Directed by Candis C. Jones
Presented by FRIGID New York and Horse Trade Theater at the Kraine Theater, NYC
January 15-28, 2018
The consistently excellent The Fire This Time Festival, which features new plays from artists of African descent, is in its ninth season. Among its schedule of readings and performances, the 10-Minute Play Festival is a consistent highlight, and this year's is no exception. Showcasing the work of six playwrights and directed by Candis C. Jones, the festival, performed by a skillful cast to an enthusiastic packed house on the night that we attended, engages a range of topics and tones that nonetheless echo and resonate with one another, creating a whole that is intriguing, affecting, and entertaining right through the curtain call.
It seems fitting that The Snow Queen opened against the backdrop of New York's most frigid New Year's Eve in decades. Luckily, it deserves a very warm reception. Developed with the aid of a residency at the New Victory Theater and the advice of a class of fourth-graders, The Snow Queen entertainingly adapts Hans Christian Andersen's 19th-century tale, to which it adheres fairly closely in its major events while refocusing a few of its key elements, including the symbolic subtext of its central characters' journeys. The final product is a delightful balance of comedy, adventure, and just a tinge of melancholy.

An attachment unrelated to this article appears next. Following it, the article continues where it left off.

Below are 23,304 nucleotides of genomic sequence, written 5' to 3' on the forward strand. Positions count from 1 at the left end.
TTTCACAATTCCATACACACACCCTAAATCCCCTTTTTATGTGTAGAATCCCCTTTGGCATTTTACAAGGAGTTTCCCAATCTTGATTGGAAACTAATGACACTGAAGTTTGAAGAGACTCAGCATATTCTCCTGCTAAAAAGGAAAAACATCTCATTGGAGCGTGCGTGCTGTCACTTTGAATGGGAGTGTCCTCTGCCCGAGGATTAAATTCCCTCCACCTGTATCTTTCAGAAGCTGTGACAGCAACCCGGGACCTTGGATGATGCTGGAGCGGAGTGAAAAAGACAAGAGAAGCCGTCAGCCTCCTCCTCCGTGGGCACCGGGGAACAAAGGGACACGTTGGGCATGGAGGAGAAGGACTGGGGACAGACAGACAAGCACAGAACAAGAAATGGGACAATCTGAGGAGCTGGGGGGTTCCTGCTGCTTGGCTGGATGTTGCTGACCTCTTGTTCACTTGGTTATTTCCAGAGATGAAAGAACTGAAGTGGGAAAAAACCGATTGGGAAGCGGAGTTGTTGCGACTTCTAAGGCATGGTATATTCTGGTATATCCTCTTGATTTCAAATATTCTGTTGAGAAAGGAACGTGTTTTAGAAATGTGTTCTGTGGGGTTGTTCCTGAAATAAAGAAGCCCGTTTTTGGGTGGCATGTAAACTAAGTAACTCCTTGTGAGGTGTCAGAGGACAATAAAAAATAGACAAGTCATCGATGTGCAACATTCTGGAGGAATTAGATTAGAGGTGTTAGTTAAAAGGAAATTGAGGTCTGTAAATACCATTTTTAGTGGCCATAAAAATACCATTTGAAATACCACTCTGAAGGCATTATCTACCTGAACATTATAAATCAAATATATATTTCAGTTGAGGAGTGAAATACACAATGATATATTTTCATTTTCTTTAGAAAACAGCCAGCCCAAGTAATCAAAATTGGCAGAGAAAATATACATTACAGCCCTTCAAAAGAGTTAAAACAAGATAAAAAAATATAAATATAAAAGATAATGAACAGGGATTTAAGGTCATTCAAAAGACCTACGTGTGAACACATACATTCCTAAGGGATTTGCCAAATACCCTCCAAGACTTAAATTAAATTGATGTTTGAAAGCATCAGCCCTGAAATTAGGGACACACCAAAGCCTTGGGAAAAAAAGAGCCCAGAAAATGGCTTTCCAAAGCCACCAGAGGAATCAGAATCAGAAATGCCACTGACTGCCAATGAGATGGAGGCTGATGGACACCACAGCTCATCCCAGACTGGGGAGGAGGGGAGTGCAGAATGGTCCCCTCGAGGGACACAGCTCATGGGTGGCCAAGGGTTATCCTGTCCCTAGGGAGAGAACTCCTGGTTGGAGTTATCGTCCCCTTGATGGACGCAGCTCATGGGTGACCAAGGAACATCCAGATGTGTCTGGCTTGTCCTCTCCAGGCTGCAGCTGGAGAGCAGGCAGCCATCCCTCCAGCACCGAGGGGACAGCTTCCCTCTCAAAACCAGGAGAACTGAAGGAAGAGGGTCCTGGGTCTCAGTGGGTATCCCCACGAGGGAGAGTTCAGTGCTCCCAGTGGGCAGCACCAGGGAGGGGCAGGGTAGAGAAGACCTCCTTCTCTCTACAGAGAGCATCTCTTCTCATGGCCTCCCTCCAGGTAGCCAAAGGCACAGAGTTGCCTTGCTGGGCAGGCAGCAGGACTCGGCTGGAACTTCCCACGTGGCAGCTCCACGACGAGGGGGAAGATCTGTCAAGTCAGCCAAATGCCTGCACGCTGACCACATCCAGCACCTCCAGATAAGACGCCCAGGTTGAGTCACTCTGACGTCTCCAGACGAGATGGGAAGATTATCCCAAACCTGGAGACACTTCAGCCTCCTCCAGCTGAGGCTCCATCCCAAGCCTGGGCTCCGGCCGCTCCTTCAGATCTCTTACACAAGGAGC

Imagine, if you will, a frog’s legs, ending abruptly not in a frog but merely in its spine, carefully cleaned of the flesh that once held it. Next, multiply this image, and picture a chain of these macabre trinkets strung out in an elevated location. Finally, conjure in your mind’s eye a lightning strike that sets those legs twitching and jerking of their own accord. This is the one of the first images with which Jody Christopherson’s new play, AMP, confronts the audience, plunging us into a nineteenth-century stew of galvanism, resurrection men, and tragedy-tinged literary legends.
If you have ever dreamed of watching Batman fight in the midst of a Shakespeare production, now is your chance to make that fantasy a reality. How fantasy in the form of storytelling (Batman included) intertwines with our lived realities partly drives Jordan Reeves' imaginative adaptation of Shakespeare's Pericles. Reeves' Pericles: Born in a Tempest both streamlines the sprawling original and weaves in a modern framing narrative in which the Shakespearean text becomes a book, The True Tales of Pericles, given to a woman by her recently deceased father. Of course, Shakespeare, arguably with a collaborator, was himself adapting a well-known medieval romance, the tale of Apollonius of Tyre, primarily the version set down by John Gower in his fourteenth-century Confessio Amantis; and this tale in turn likely derives from a classical Greek source. From this perspective, Reeves' version of Pericles acts as the latest example of how the same story can persist and change over centuries to meet the needs of its readers and audiences.